'What's in a Name: New York Streets'
Exploring new cities can be quite overwhelming, especially a city with a history as dense as New York's. A fun way to learn more about a new city is to look at how it got its name. Understanding the origins of a place's name can reveal many fascinating details about its history. While some names seem to be obvious, others might be a bit more mysterious and difficult to understand. The origins of street names in New York City can shed some insight on the cultural roots of the city and even what life was like during a much different time and landscape.
Though it may be difficult to imagine, Manhattan used to be a hilly region, as the name was adapted from the word Mannahatta in the Lenape Native American language meaning, "island of many hills". The streets there were later paved as the hills were flattened, creating the city we know today. Some names have changed over the years, but many still remain. The city itself was originally a Dutch colony and referred to as New Amsterdam. It wasn't until the British took over, that the city was renamed New York, as it is known today. Below you can find some interesting facts about some of the major streets that have served the city from the beginning.
Allen Street – Named after Captain William Henry Allen, who died during a naval battle in the War of 1812.
Astor Place – Named after John Jacob Astor, who was once the richest man in America. He was a merchant and an investor.
Battery Place – This area was once the site of the strategic military outpost of the New Netherlands settlement, built to protect the harbor from invasion. Named after the battery of firearms that protected the island.
Bowery Street – Bowery is derived from the Dutch word for farm. Formerly known as Bowery Lane, it connected farms and estates from the outskirts of the city to the center of the Dutch settlement. Bowery, spanning the entire length of the island, is one of the oldest thoroughfares of Manhattan and existed before the Europeans even arrived.
Bowling Green – Named because the area used to be exactly as the name implies, a green for bowling. This was also the site where the Dutch General purchased the island of Manhattan from the natives for 60 Dutch Guilders, the equivalent of $24 today.
Broome Street - Named after John Broome, a merchant who started trade with China and imported 2 million pounds of tea to the colonies, and lieutenant governor of the city in 1804.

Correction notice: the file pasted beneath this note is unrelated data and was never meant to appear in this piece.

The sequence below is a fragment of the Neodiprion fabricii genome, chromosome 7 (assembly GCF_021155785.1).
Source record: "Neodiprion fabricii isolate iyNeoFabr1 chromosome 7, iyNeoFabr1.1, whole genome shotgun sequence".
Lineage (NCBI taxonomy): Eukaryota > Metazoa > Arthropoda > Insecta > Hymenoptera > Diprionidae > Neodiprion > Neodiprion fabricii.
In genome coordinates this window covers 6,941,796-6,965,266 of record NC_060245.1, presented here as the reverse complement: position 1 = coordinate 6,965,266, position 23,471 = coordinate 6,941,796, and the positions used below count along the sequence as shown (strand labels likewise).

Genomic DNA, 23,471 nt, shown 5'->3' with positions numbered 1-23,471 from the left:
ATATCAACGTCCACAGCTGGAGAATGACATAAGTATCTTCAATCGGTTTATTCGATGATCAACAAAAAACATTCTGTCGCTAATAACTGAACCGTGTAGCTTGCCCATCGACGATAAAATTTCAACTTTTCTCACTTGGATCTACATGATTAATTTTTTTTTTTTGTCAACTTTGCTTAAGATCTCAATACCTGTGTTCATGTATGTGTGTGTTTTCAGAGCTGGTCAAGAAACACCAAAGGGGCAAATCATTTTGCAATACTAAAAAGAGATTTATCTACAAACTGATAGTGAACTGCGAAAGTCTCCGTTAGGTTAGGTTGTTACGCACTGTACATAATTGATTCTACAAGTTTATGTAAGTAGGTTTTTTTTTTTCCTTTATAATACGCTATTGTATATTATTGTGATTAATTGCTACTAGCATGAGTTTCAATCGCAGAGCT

Canal Street – This street was named after the wide canal that was built where the street is today to transport the polluted waters from the ponds on the island to the river. Not only did the island used to have hills, but it also had large ponds that quickly became polluted during the industrial activities in the 19th century. The ponds were drained, and the Canal became so dirty that the city covered it up, becoming Canal Street.
Essex Street – The English heritage shows through as this street, along with neighboring Suffolk and Norfolk streets, are named after British counties of the same names.
Houston Street – Named after a congressional delegate from the State of Georgia in the 1780's, named William Houstoun. This street is pronounced How-stin, different from the Texas city.
Lexington Avenue – Named after the famous Battle of Lexington in 1775 during the Civil War.
Maiden Lane – A street in the financial district, this street was the site of a fresh water stream where all the women (or maidens) of the Dutch settlement would wash their clothes.
Pearl Street – This street runs along the original shore of the East River, and was named after the abundant oyster shells found naturally along the shores of the rivers surrounding Manhattan.
Stone Street – This street was named as such in the mid-1600s, as it was the first road to be paved with stone. Elite Dutch families lived along this street, and today it is lined with popular restaurants and bars catering to the financial workers in the area.
Stuyvesant Street – This is one of the oldest streets in Manahattan, named after the Dutch Director General of New Netherlands, Peter Stuyvesant.
Times Square – Named after the New York Times in 1904 when the esteemed newspaper moved its headquarters into the square. Before this, it was called Longacre Square, named after a carriage-making district in London, as it used to be a center for similar activities.
Wall Street – This street was once was the northern border of the Dutch settlement of New Amsterdam. A wall was built along this border to keep out invaders! Today it is the financial capital of the U.S.
Water Street – This street became the new East River shoreline after Manhattan extended into the river using landfill from the leveling of the hills on 18th Street.
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